Sexual selection  

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"Among those who have argued that art is a practice evolved in the service of sexual selection are Geoffrey Miller, in The Mating Mind (2000), chapter 8, and Denis Dutton, in The Art Instinct (2009). A more developed and appealing account is offered by the ethologist Ellen Dissanayake, in books published by the University of Washington Press in Seattle: What ..." --The Philosophy of Art, 21, Stephen Davies, 2017

"Fisherian runaway or runaway selection is a sexual selection mechanism proposed by the mathematical biologist Ronald Fisher in the early 20th century, to account for the evolution of exaggerated male ornamentation by persistent, directional female choice. In most species, females are the choosy sex which discriminates among competitive males." --Sholem Stein

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Sexual selection is the theory proposed by Charles Darwin that states that the frequency of traits can increase or decrease depending on the attractiveness of the bearer. Biologists today distinguish between "male to male combat" (it is usually males who fight), "mate choice" (usually female choice of male mates) and "mate coercion" (forced mating). Traits selected for by male combat are called "weapons", and traits selected by mate choice are called "ornaments". Much attention has recently been given to cryptic female choice, a phenomenon in internally fertilising animals such as mammals and birds, where a female may simply dispose of a male's sperm without his knowledge. The equivalent in male-to-male combat is sperm competition.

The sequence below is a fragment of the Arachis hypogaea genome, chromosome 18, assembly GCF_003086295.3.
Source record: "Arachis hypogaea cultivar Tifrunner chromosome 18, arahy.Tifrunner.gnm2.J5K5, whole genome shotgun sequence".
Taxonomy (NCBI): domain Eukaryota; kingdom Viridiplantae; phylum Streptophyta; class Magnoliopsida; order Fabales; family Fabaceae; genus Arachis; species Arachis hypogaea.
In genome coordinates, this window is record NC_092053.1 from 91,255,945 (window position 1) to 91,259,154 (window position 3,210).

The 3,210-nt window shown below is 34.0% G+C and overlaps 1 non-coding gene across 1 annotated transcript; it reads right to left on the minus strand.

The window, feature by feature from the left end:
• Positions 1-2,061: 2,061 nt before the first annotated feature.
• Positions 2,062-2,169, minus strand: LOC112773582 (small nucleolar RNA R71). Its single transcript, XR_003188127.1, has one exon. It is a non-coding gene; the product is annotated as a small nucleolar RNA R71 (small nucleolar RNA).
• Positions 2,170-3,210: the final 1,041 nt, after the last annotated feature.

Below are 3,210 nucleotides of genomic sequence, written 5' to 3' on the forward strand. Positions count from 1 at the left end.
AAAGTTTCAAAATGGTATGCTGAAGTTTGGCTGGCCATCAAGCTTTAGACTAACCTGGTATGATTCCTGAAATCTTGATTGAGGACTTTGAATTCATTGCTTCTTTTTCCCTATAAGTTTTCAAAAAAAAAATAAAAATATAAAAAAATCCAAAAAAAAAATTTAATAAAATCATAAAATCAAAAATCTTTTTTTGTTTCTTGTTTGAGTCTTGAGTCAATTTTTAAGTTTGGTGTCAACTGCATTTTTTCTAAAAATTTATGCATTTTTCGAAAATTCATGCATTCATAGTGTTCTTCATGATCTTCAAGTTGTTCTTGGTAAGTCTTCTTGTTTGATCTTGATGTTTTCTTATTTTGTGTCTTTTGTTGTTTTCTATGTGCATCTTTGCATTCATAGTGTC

The exact effect of sexual selection depends on the sex ratio, which is usually slightly biased in favour of the "limiting" sex (typically females).

Male to male combat is also classified as intrasexual competition, while mate choice and mate coercion are also known as intersexual competition.

Females often prefer to mate with males with external ornaments - exaggerated features of morphology. These can plausibly arise because an arbitrary female preference for some aspect of male morphology initially increased by genetic drift, creating, in due course, selection for males with the appropriate ornament. This is known as the sexy son hypothesis. Alternatively, genes that enable males to develop great ornaments may simply show off greater disease resistance or a more efficient metabolism - features that also benefit females. This idea is known as the good genes hypothesis.

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